October 21, 2018
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Organic farming: Maine’s small economic bright spot

Gabor Degre | BDN
Gabor Degre | BDN
Tom Wolf, a farm apprentice from New Orleans, Louisiana, washes carrots at the Four Season Farm in Brooksville.

For many sectors of the Maine economy, the story is one of decline and stagnation. But for Maine’s organic farms, growth is the theme.

Maine added the most new organic farms — 139 — of any state in the nation between 2008 and 2014, the U.S. Department of Agriculture’s 2014 Organic Survey found. Indiana, Iowa and Pennsylvania were next.

Maine had 517 organic farms last year. Although the number is growing, organic farms account for less than 10 percent of the 8,173 farms the U.S. Department of Agriculture tallied in Maine in 2012.

Driven in part by the growth of organic farms, the number of farms and the total amount of farming acreage has grown in Maine since 1997 while it has declined nationally. The total value of Maine’s crops has grown as well.

While government programs can help, many attribute the growth — especially in the ranks of young farmers — to innovative, private-sector programs such as an apprenticeship program run by the Maine Organic Farmers and Gardeners Association; conservation programs such as those run by the Maine Farmland Trust, which lower the cost of farmland; and cooperatives that make it easier for growers to get their products to large buyers.

Maine’s organic farms are newer than average, with 35 percent of them having been in operation for less than 10 years. Nationally, 29 percent of organic farms are less than a decade old, according to the U.S. Department of Agriculture’s 2014 Organic Survey.

MOFGA’s Farm Apprenticeship program is one major driver of Maine’s youth farming movement, drawing new farmers from other states. It connects people who want to learn about organic farming with experienced farmers. Apprentices work for room, board and a stipend. About 1,500 people have gone through the program. About 20 percent have continued farming.

The next step is MOFGA’s Journeyperson program, which provides two years of support to new farmers. The support includes a mentor, $600 toward help with business planning, access to MOFGA’s loan fund and used farm equipment pool.

Gaining access to farmland is also vital. Maine has a large number of abandoned farms, which are easier to convert to organic agriculture than operational conventional farms. Through its Beginning Farmer Program, Maine Farmland Trust helps new farmers find land, develop business plans and access loan funds. The state Department of Agriculture, Conservation and Forestry offers some of the same help through the Farms for the Future program. Protecting their land from development through agricultural easements reduces the cost of buying land for new farmers.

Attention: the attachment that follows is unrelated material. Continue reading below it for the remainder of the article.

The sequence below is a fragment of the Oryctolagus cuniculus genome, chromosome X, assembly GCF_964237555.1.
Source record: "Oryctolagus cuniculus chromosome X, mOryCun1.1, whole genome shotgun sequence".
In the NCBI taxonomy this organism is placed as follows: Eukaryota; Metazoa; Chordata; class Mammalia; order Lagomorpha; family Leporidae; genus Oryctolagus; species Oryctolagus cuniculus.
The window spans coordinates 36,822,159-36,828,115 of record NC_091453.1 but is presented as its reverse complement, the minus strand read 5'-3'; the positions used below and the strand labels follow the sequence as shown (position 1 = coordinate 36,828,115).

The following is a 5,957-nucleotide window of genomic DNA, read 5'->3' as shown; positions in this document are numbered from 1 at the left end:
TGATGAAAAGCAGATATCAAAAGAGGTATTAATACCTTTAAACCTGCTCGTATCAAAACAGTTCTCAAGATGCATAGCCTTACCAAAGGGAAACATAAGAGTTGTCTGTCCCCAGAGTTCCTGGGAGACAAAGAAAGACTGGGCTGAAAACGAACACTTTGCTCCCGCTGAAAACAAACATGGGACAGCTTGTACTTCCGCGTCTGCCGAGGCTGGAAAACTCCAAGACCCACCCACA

Ninety-five percent of Maine’s farms are classified as small. For these growers, gaining access to large markets or institutions — as well as getting their produce there — is a major hurdle. A cooperative like Crown O’ Maine lowers that hurdle. Based in North Vassalboro, the cooperative buys produce from small farms and, because it accumulates volume, can sell it to retailers such as Whole Foods, Natural Living Center in Bangor, as well as stores in New Hampshire and Massachusetts. It also sells to the University of Maine, Bowdoin College and numerous restaurants.

Walt Whitcomb, commissioner of the Department of Agriculture, Conservation and Forestry and a farmer, stresses the role of customers in Maine’s farm growth, organic and conventional. Maine people value produce from close to home, whether they buy it at a farmers market, farm stand or grocery store, he said. There are currently 125 farmers markets in Maine, up from 63 in 2007.

In 2008, Hannaford started its Close to Home program to buy seasonal fruits and vegetables and other products, including seafood, from producers in the northeast. The grocery chain works with more than 600 producers and carries about 4,000 Close to Home products.

Whitcomb notes that visits to farms, whether it be to pick apples, wander a corn maze or cross-country ski, have more than doubled in the last five years. Events like last week’s open winery day, organized by the Maine Winery Guild and promoted by the state, was a big success, highlighting Maine people’s interest in local products.

Maine’s organic farm growth shows there is no one answer to drawing people to Maine or to a specific industry. By working together to provide training, financing, land, market access and technical and moral support, Maine’s farm sector offers one model for success.

 

Correction: An earlier version of this editorial stated that Crown O' Maine is based in Presque Isle. It is based in North Vassalboro.


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